An important part of our in-house design firm, M.T.N Design’s job is to help clients define and create spaces that work together. We sat down with Design Manager, Celeste, to have her share some logistics of design that can help to synchronize a home’s interior spaces naturally and efficiently.
Can you share some layout techniques that most clients don’t think of on their own?
Celeste: Something that they don’t initially think of that I believe is prevalent to the design of a home is the acoustics. It is certainly important to have a home that flows naturally, but if your design doesn’t acknowledge the noise levels that will occur in each space, it can disrupt the harmony of the overall layout. I always try to keep louder areas like recreation rooms, laundry rooms, and utility closets away from quiet areas like bedrooms and studies to reduce acoustic disruptions. Of course, there are always clients who have special requests, like a laundry room located in their master suite, so in these cases I make sure to design those spaces to be well-insulated to compensate. Another design technique I practice for acoustics is lining up closets in adjacent bedrooms, by doing this; they act as sound barriers.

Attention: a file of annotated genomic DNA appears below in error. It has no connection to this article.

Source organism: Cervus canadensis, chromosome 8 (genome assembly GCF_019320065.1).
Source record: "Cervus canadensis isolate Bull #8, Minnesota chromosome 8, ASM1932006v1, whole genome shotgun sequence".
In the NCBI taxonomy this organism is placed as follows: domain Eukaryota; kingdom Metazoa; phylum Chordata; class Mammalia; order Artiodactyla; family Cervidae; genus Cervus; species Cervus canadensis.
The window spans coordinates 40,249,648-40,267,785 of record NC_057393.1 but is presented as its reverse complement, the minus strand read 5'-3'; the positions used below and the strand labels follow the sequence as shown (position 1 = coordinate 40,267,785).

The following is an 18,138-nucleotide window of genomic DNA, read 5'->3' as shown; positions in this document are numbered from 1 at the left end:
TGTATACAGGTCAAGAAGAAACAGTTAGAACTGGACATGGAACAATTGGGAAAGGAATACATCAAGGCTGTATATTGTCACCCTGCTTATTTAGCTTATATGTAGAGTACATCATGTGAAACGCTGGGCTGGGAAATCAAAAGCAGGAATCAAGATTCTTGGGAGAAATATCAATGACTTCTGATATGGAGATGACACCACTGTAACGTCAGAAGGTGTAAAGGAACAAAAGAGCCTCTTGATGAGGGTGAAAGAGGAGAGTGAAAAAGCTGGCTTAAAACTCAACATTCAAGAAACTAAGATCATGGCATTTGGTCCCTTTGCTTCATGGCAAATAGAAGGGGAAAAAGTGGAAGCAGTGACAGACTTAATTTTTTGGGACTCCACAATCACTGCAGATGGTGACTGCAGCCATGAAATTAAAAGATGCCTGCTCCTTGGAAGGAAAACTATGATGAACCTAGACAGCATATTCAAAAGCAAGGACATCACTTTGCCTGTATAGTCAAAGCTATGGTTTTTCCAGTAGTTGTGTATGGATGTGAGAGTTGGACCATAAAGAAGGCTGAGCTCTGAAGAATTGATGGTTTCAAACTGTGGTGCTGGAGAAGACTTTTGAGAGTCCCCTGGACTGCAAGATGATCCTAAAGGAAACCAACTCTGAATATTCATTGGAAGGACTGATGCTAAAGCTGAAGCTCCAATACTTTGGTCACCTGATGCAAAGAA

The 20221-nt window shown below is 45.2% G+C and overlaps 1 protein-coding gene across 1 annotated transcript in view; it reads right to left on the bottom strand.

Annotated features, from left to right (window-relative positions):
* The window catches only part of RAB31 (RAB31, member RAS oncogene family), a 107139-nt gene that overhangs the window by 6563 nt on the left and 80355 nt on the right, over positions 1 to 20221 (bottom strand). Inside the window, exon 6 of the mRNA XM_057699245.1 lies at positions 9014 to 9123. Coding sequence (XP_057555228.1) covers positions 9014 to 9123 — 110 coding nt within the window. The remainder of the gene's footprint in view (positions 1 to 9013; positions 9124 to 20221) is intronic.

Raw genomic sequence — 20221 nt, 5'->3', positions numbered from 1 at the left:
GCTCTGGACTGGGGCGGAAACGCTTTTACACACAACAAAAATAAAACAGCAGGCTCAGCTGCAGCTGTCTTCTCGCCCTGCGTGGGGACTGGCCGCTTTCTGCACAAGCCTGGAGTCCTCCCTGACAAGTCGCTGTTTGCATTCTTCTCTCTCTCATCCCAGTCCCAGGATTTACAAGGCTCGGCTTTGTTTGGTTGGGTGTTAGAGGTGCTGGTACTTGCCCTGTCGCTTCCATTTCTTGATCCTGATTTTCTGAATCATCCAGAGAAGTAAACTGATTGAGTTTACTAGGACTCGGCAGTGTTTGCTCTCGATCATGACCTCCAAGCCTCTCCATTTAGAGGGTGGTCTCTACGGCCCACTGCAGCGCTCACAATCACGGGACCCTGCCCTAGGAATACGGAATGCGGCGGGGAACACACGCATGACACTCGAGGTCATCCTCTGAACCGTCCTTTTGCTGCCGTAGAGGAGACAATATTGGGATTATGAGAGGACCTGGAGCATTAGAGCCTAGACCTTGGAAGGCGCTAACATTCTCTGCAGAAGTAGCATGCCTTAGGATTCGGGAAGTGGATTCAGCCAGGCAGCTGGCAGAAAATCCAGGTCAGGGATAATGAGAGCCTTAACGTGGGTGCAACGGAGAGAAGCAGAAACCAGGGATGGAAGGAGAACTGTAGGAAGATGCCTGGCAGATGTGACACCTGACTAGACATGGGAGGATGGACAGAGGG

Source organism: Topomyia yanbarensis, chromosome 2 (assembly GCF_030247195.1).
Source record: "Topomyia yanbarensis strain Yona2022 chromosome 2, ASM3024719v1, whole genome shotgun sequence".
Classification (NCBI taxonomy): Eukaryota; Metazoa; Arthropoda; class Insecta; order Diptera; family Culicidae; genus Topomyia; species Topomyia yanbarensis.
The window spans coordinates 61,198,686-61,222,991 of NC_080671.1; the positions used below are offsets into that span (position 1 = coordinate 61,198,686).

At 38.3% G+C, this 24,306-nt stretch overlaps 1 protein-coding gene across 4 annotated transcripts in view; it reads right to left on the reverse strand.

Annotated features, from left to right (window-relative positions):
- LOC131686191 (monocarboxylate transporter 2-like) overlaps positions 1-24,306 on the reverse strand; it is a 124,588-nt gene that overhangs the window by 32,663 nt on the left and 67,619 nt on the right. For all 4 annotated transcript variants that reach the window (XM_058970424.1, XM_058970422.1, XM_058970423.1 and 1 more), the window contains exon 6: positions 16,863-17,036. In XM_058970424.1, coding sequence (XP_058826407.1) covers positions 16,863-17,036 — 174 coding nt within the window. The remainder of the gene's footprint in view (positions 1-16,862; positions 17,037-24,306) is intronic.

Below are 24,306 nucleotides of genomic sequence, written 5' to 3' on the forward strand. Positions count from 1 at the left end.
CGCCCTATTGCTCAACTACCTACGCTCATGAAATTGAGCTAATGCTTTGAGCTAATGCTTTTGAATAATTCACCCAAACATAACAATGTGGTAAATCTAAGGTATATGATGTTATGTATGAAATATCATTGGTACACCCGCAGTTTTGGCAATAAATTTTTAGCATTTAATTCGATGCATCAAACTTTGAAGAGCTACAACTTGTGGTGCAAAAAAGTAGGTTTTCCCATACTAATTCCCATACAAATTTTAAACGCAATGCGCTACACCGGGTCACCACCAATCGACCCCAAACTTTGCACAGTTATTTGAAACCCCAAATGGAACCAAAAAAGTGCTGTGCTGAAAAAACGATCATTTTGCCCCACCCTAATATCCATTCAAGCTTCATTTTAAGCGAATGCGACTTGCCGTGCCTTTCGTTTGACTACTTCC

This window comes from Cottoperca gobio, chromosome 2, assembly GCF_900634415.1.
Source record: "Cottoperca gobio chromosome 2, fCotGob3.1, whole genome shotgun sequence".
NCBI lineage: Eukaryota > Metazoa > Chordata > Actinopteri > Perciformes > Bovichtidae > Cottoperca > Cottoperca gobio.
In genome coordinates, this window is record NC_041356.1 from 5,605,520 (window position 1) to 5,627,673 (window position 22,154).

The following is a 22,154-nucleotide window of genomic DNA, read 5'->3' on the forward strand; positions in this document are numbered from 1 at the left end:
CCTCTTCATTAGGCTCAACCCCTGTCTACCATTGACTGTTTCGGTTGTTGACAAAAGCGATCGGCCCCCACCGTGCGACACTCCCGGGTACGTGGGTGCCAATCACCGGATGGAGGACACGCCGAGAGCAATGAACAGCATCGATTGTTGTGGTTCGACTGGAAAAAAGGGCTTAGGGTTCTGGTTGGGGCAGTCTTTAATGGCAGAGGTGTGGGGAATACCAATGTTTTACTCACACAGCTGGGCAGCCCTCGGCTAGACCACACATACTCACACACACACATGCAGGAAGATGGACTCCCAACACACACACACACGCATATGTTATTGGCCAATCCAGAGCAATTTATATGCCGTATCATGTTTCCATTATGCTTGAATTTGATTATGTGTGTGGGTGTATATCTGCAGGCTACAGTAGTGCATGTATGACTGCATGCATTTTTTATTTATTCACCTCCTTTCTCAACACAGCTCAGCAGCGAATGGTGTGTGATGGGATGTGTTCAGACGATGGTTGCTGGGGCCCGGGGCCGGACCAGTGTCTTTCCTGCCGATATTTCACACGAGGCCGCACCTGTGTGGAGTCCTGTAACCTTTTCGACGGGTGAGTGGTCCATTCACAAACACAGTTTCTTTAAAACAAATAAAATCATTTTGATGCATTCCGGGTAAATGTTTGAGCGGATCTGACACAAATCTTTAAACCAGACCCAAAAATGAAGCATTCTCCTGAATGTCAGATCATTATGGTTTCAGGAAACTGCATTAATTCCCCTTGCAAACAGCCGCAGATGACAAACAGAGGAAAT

Are there other areas where it makes sense to line up multiple space designs?
Celeste: When we look at a project’s overall design, especially ones with multiple levels, there are often instances where it makes sense to line up systems within the layout for efficiency. Two such systems are chimneys and plumbing. A lot of the time in floor plans with fireplaces set up in adjacent rooms, we will design them so they sit on the same wall; that way the same chimney system can be used. We can also reduce the amount of plumbing that is needed by lining or stacking up bathrooms on different levels of the home.
What logistics of design are there for stairwells?
Celeste: Stairs are a big part of rustic log or timber design. In fact, in a lot of homes we’ve built, stairways have become one of the feature focal points of the design. Stairwell design, especially in homes with multiple, can offer a great opportunity for saving space. When I draw a project’s stairwells, I make sure that each one lines up between levels, so that their footprint on the layout is minimized.
How does lifestyle affect space design?
Celeste: There are several places in the home where a client’s lifestyle can affect layout and movement. For instance, many of our clients build their mountain-style homes on more rugged terrain, so I often suggest including a mudroom as a transitional space between a garage and kitchen. By doing this, it helps reduce the chance of tracking outside elements into the home. Ultimately, any home’s layout is designed to accommodate a client’s location and how they want to live within the space. Our design team works to define all spaces with the client when they start their design process.